And also the need arose at the recent Pebble Beach Concours week, where the prospect ofavailable to us, allowing us to skip to the traffic and obtain more time with the events. Although we also decided to skip some events and spend more time about the bike, as it turned out…

The BMW HP4 is a exclusive edition based on the S1000RR superbike. Only 175 are in the country and that we had the opportunity wreck 2 of them each time a deer decided to make an unexpected appearance!

2013 BMW HP4 side view 07

2013 BMW HP4 side view 08

2013 BMW HP4 rear view 09

Why do they jump looking at noisy vehicles instead of running from them? Quite how it escaped up a 30ft vertical cliff face, we’ll never know but it really got our attention, for certain.

Priced from $20525, the HP4 gets the same 193hp engine as the bike it’s based upon, but an Akrapovic exhaust ensures it’s delivered with increased mid-range as well as an ungodly sound. We also found the power delivery velvet-smooth, without having hesitation, even at low RPM. I could be wrong but it seemed smoother than the stock S1000RR, allowing you to hold onto higher gears in tight turns onblue and white paint scheme, the HP4 can also be identified by lashings of carbon fiber goodness plus a build quality that marks out BMW in the other liter bike manufacturers.

The suspension was pretty stiff for your very poorly paved roads we threw the bikes down. I’ll admit we left it in Sport for most of the ride because of the speed we were doing, although even the Dynamic Damping Control was not able to compensate for the harsh bumps. The reward was one of the sharpest turning bikes we’ve experienced if you could endure the big bumps. The truth is, it was surprisingly user-friendly for such an uncompromising sports machine. Our bikes were fitted with BMW’s ABS and adjustable traction control, which gave you peace of mind while riding, but only our deer scare called any of them into action. Or I simply didn’t sense the traction control working while powering out of turns. Certainly the anti-wheelie electronics were doing their job pretty well, keeping a hectic front end mostly on the ground.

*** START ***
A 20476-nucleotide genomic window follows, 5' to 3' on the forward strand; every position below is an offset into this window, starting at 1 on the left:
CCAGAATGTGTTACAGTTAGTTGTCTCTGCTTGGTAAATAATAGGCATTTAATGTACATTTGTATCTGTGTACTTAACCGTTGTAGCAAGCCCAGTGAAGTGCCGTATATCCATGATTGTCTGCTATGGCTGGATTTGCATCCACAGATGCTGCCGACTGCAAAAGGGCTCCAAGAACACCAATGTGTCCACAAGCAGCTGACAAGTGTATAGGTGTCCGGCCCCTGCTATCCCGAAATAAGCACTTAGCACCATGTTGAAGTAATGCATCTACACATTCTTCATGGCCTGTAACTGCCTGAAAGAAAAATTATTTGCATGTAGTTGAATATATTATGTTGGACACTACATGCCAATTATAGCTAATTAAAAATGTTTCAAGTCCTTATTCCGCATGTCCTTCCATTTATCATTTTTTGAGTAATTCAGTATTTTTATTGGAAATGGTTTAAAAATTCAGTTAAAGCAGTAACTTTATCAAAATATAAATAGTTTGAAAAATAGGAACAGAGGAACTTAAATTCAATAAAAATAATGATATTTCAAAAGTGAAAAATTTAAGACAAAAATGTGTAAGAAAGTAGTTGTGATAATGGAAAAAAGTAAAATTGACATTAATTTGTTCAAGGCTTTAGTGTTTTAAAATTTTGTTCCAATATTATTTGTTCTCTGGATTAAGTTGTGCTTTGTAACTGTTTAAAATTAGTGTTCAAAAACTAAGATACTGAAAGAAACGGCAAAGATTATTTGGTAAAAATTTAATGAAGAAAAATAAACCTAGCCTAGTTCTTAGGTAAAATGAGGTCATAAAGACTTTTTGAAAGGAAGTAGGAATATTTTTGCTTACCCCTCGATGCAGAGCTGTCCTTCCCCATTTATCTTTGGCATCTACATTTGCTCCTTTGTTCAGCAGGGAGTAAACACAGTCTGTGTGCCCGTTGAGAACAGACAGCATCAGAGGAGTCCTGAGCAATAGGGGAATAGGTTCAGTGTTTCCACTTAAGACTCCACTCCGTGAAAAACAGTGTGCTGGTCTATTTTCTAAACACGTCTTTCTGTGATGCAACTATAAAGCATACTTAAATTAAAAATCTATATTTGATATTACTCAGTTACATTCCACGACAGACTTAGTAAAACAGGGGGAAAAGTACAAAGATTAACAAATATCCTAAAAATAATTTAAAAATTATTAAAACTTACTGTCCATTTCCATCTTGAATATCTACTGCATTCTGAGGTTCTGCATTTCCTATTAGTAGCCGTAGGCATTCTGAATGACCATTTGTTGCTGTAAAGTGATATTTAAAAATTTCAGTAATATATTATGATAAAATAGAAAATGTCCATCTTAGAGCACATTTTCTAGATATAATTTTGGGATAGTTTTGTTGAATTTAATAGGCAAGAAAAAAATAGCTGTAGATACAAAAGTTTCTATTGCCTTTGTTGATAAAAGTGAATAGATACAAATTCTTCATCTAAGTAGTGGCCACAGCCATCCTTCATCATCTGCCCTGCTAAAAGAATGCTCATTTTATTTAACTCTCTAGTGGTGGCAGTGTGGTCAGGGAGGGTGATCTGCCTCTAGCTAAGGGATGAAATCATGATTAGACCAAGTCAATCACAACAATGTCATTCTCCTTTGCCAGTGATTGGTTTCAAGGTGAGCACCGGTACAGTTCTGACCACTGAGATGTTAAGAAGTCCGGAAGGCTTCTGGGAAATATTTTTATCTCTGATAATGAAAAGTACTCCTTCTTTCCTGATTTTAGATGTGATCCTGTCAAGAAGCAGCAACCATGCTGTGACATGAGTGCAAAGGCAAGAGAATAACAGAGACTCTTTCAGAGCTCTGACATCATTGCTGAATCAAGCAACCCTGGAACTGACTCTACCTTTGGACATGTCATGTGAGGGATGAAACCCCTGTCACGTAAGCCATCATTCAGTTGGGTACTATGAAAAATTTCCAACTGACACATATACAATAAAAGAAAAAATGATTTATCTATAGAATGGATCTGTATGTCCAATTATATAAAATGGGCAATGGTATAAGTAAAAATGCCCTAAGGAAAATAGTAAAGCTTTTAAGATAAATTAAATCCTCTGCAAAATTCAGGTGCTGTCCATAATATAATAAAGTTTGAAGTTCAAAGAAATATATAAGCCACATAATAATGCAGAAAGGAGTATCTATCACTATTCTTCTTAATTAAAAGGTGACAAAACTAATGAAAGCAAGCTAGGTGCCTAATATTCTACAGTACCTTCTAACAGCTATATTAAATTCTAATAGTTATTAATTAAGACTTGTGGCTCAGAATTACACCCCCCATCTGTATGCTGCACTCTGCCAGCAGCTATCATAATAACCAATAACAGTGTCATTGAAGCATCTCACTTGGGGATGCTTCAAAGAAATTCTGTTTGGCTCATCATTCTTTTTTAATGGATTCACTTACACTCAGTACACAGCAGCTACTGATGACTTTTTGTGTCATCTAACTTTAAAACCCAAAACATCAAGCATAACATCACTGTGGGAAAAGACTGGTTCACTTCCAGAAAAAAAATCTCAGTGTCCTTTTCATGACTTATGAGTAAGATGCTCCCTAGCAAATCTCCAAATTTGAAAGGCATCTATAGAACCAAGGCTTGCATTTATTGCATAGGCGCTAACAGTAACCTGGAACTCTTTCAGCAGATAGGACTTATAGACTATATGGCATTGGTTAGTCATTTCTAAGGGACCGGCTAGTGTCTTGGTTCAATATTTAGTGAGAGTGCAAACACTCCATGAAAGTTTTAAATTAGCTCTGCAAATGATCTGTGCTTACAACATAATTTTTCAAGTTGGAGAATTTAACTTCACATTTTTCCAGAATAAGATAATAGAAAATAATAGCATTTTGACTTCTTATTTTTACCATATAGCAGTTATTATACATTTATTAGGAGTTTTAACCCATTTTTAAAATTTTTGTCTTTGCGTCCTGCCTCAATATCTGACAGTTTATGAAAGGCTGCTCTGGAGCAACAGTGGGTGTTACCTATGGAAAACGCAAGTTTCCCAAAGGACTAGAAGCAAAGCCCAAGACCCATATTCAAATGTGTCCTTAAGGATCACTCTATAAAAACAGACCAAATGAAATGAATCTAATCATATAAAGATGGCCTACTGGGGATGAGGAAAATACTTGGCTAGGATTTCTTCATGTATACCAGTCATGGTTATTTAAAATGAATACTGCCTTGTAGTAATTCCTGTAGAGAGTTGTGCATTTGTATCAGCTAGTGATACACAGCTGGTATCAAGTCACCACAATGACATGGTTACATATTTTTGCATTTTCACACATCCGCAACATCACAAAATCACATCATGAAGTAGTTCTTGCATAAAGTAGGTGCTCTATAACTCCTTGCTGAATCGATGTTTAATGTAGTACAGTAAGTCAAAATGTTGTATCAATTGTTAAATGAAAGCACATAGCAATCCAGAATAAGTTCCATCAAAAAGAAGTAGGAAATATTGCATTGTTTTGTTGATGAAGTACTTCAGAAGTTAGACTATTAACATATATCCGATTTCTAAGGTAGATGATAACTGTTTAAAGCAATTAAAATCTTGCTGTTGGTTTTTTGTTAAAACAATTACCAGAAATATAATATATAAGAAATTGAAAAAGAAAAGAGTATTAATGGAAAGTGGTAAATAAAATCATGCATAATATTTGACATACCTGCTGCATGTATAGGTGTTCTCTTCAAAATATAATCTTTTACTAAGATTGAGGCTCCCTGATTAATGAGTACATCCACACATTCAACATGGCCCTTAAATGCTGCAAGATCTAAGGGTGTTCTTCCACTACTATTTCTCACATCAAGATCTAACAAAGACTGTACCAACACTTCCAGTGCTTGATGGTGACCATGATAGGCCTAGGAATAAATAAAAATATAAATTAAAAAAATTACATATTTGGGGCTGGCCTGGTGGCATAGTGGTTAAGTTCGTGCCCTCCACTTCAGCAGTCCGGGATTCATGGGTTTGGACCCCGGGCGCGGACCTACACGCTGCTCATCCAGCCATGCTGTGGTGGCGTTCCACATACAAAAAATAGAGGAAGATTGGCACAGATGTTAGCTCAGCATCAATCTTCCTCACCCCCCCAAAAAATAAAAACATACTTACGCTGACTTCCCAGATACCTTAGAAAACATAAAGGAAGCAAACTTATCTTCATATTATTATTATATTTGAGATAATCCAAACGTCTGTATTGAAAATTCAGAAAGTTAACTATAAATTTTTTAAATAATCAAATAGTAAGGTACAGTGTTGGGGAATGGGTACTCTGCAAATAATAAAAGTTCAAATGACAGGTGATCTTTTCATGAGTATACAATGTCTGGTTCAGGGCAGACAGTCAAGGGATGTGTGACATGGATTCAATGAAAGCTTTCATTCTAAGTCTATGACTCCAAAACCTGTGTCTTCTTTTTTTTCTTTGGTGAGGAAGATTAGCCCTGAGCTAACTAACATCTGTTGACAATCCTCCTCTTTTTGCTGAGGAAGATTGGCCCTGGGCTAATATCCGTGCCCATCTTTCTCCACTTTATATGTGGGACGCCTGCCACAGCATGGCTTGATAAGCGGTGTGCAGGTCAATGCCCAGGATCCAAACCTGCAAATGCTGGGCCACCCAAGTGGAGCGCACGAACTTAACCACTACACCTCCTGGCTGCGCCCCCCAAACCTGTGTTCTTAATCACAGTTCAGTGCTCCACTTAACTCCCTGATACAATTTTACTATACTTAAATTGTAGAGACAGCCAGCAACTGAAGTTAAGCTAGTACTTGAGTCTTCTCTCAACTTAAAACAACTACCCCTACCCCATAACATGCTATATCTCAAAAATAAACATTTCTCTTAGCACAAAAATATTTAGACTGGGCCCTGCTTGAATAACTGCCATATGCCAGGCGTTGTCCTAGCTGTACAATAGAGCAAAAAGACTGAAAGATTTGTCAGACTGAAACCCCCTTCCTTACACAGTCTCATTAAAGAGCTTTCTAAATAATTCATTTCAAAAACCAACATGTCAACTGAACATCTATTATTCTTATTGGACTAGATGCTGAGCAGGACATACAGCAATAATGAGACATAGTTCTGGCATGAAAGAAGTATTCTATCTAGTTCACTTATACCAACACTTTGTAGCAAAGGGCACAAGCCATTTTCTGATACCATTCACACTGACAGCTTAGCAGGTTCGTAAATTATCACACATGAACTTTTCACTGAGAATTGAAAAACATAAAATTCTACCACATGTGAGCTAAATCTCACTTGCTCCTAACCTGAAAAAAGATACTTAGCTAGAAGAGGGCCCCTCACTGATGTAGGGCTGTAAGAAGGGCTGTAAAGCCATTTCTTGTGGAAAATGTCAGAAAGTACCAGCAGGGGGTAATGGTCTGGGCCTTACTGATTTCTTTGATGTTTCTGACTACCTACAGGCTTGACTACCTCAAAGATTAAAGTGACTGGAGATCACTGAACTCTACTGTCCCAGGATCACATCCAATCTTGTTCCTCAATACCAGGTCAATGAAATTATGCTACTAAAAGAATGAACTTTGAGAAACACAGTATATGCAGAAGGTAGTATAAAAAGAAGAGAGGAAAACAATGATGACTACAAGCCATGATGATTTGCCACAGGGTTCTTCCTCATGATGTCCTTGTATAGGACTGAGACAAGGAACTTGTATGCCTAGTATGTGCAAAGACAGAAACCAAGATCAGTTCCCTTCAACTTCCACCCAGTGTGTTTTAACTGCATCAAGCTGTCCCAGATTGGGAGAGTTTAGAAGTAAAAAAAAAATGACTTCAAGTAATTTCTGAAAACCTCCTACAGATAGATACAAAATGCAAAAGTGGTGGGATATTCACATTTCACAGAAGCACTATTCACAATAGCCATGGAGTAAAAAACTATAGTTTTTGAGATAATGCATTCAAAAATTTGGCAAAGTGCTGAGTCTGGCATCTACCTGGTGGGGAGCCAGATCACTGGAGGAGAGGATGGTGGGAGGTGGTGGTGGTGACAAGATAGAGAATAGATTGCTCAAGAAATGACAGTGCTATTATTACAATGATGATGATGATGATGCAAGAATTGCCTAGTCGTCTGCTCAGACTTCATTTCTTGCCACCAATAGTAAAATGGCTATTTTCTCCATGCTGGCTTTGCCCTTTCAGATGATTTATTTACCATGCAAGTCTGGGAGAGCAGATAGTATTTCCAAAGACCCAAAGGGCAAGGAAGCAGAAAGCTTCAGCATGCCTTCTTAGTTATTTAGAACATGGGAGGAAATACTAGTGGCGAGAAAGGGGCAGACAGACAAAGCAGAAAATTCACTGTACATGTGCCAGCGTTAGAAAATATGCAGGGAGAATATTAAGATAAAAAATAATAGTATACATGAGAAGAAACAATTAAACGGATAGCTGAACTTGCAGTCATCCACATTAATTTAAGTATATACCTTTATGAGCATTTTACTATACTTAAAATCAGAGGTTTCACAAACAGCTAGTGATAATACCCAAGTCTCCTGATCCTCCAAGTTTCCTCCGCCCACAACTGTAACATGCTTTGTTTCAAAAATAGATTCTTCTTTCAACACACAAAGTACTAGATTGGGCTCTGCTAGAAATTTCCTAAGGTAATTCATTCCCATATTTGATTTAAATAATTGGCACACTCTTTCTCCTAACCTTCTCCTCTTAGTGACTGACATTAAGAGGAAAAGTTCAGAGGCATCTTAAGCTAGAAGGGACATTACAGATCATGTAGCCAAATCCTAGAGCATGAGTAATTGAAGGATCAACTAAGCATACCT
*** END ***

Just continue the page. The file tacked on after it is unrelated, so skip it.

Having ridden the normal S1000RR many times, I’d arrived at the conclusion it was rather edgy, a little bit nervous for my needs – more extreme than my 2008 Yamaha R1 even. But the HP4 proved a much more usable machine that was a pleasure to ride, and helps to justify its high price tagwe had been attending the swanky Pebble Beach week and riding such an extraordinary machine, we decided to splash out on new riding gear – we didn’t wish to rock approximately an event where entry might cost more than my first car in scruffy old gear.

Preferring Alpinestars clothing to almost anything else, we visited a number of local stores and made our selection, with our priorities being protection, style and luxury. Stop being compromised if one of them knocked us from the bike, although we wished to mingle together with the wealthy!

2013 BMW HP4 alpinestars summer clothing review 19

2013 BMW HP4 alpinestars summer clothing review 20

2013 BMW HP4 alpinestars summer clothing review 21

So we started together with the Jaws leather jacket having an optional hard shell back protector replacing the foam that comes with it. This augmented the shoulder and elbow protectors already fitted. The leather itself is 1.3mm thick, allowing for good abrasion resistance.